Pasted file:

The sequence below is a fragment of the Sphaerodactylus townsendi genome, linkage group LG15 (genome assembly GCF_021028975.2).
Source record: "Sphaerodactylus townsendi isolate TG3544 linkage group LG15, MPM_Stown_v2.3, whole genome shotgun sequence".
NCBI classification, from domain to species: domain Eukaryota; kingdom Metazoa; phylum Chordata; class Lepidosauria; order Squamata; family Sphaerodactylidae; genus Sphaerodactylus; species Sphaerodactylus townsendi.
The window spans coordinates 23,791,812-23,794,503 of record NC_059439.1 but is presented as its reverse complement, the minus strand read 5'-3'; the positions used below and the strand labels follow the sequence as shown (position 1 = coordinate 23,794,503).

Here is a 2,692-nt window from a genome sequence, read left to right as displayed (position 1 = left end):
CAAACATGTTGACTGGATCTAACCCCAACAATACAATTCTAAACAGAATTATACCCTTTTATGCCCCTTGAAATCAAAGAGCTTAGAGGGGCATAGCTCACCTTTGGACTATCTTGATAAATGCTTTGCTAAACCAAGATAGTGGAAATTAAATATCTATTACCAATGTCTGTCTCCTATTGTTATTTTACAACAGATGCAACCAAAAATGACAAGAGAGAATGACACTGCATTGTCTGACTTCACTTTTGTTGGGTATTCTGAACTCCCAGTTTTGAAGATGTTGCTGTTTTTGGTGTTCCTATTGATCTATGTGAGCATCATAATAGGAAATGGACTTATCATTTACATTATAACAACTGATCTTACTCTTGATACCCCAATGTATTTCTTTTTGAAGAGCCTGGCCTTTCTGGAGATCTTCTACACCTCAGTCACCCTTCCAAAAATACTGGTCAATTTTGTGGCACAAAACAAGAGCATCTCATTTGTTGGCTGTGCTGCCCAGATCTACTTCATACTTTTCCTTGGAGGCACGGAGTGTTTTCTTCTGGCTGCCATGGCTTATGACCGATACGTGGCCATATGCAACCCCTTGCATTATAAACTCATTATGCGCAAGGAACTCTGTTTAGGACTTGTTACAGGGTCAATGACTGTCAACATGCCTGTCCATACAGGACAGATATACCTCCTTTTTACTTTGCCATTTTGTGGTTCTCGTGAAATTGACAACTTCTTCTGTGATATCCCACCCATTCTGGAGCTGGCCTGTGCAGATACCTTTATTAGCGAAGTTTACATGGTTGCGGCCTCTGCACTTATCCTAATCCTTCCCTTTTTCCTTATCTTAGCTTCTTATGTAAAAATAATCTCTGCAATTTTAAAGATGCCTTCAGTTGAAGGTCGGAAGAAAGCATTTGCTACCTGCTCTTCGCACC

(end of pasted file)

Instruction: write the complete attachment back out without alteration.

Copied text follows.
The sequence below is a fragment of the Sphaerodactylus townsendi genome, linkage group LG15 (genome assembly GCF_021028975.2).
Source record: "Sphaerodactylus townsendi isolate TG3544 linkage group LG15, MPM_Stown_v2.3, whole genome shotgun sequence".
NCBI classification, from domain to species: domain Eukaryota; kingdom Metazoa; phylum Chordata; class Lepidosauria; order Squamata; family Sphaerodactylidae; genus Sphaerodactylus; species Sphaerodactylus townsendi.
The window spans coordinates 23,791,812-23,794,503 of record NC_059439.1 but is presented as its reverse complement, the minus strand read 5'-3'; the positions used below and the strand labels follow the sequence as shown (position 1 = coordinate 23,794,503).

Here is a 2,692-nt window from a genome sequence, read left to right as displayed (position 1 = left end):
CAAACATGTTGACTGGATCTAACCCCAACAATACAATTCTAAACAGAATTATACCCTTTTATGCCCCTTGAAATCAAAGAGCTTAGAGGGGCATAGCTCACCTTTGGACTATCTTGATAAATGCTTTGCTAAACCAAGATAGTGGAAATTAAATATCTATTACCAATGTCTGTCTCCTATTGTTATTTTACAACAGATGCAACCAAAAATGACAAGAGAGAATGACACTGCATTGTCTGACTTCACTTTTGTTGGGTATTCTGAACTCCCAGTTTTGAAGATGTTGCTGTTTTTGGTGTTCCTATTGATCTATGTGAGCATCATAATAGGAAATGGACTTATCATTTACATTATAACAACTGATCTTACTCTTGATACCCCAATGTATTTCTTTTTGAAGAGCCTGGCCTTTCTGGAGATCTTCTACACCTCAGTCACCCTTCCAAAAATACTGGTCAATTTTGTGGCACAAAACAAGAGCATCTCATTTGTTGGCTGTGCTGCCCAGATCTACTTCATACTTTTCCTTGGAGGCACGGAGTGTTTTCTTCTGGCTGCCATGGCTTATGACCGATACGTGGCCATATGCAACCCCTTGCATTATAAACTCATTATGCGCAAGGAACTCTGTTTAGGACTTGTTACAGGGTCAATGACTGTCAACATGCCTGTCCATACAGGACAGATATACCTCCTTTTTACTTTGCCATTTTGTGGTTCTCGTGAAATTGACAACTTCTTCTGTGATATCCCACCCATTCTGGAGCTGGCCTGTGCAGATACCTTTATTAGCGAAGTTTACATGGTTGCGGCCTCTGCACTTATCCTAATCCTTCCCTTTTTCCTTATCTTAGCTTCTTATGTAAAAATAATCTCTGCAATTTTAAAGATGCCTTCAGTTGAAGGTCGGAAGAAAGCATTTGCTACCTGCTCTTCGCACC